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Finding Dory sees everyone’s favorite fish back in the long awaited sequel to one of Disney Pixar’s greatest search and rescue stories, Finding Nemo. It’s time for another journey to find lost loved ones, and this time it’s on Dory’s (Ellen DeGeneres) side of the reef. Accompanied by her old partner in travel Marlin (Albert Brooks) and his titular son from the first installment, Nemo, Dory sets off to find her parents, whom she remembers briefly for the first time. Worried she may forget them as quickly as they popped into her head, Dory and her two clown fish sidekicks are off on another adventure faster than a 150-year-old sea turtle. Finding Dory does an excellent job of bringing the classic film to a new generation. First-film favorites Mr. Ray and the dentist’s tank crew make appearances, but aren’t the center of attention. That spot is reserved for the blue…

Zootopia is a pretty ironic name. A portmanteau of “zoo” and “utopia”, it refers to a world that will never exist—even in an imaginary animal world. The movie delivers a powerful political message. Judy, a rabbit who dreams of being a police officer, bears discrimination based on her race. “Bunnies can’t be police”, she is told from birth. When she eventually achieves her dream, she goes to the city, Zootopia, where it is known that “everything is possible.” However, even the police chief can’t get rid of the bias and stereotype surrounding a bunny police officer. Not everything is possible, even in Zootopia. It indicates the difficulties of achieving equality desired by both the imaginary and real world. After a series of struggles, Judy finally solves a case and proves that racism is nonsense; it seems that it’s time to finish with a happy ending. In a press conference, Judy…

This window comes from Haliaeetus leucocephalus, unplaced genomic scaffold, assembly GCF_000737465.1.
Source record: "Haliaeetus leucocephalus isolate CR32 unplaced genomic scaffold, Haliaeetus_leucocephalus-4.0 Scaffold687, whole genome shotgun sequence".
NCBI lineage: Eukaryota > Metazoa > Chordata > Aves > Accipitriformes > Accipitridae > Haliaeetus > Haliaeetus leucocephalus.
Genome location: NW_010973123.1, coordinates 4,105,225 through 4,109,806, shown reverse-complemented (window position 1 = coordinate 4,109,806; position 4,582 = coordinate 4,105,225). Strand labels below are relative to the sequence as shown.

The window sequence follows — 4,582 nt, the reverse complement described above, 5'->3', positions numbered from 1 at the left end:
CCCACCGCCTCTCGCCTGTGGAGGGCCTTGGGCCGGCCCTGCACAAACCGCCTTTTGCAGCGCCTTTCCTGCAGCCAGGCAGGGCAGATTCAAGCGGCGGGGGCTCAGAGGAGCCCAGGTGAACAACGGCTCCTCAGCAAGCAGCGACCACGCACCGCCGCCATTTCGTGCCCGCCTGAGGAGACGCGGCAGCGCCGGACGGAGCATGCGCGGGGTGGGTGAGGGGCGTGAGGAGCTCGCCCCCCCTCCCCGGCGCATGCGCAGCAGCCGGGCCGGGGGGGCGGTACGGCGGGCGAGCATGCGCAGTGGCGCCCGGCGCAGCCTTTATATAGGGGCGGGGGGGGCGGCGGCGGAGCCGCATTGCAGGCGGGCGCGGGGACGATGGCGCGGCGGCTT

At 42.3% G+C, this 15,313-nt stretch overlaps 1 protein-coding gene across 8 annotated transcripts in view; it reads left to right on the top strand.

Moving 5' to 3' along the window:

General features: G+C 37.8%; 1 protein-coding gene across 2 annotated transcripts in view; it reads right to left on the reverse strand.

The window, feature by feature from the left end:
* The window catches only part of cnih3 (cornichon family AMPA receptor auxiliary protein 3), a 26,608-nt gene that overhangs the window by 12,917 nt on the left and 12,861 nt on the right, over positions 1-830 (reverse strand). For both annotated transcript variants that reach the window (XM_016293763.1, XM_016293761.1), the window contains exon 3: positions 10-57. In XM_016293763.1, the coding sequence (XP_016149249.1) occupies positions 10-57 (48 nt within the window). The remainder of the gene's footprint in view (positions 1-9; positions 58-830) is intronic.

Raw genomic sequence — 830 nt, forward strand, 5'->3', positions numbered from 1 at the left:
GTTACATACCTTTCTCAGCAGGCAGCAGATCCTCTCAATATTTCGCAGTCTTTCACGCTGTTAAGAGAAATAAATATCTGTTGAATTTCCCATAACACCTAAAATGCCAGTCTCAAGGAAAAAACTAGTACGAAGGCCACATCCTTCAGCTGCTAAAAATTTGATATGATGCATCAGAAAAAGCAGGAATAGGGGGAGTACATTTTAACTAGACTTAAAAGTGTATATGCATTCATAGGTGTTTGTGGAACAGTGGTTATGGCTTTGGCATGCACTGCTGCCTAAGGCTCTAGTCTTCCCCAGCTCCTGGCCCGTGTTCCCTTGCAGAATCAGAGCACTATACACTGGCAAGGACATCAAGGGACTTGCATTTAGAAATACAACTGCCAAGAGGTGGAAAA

Tom Catt looks different during the day, but at night, when he slips on his size 13 women’s heels, corset and a dress, he becomes royalty. He becomes a drag queen. If you see him during the day as regular ol’ Tom, he’s an above average size, fit male. He has dark hair, sometimes with a beard and sometimes with chest hair sticking out. Butat night, he transforms. His face is a canvas that he begins to transform with foundation, blush, eye shadows, lipstick and mascara, which he can paint on with ease. But don’t ask him to glue on his false lashes in a split second because that’s his least favorite part of the mask. “I haven’t mastered the application, and they do make me look better. But until I master the technique, they’re the biggest pain in the ass,” he laughed. But what women go through every day–sometimes…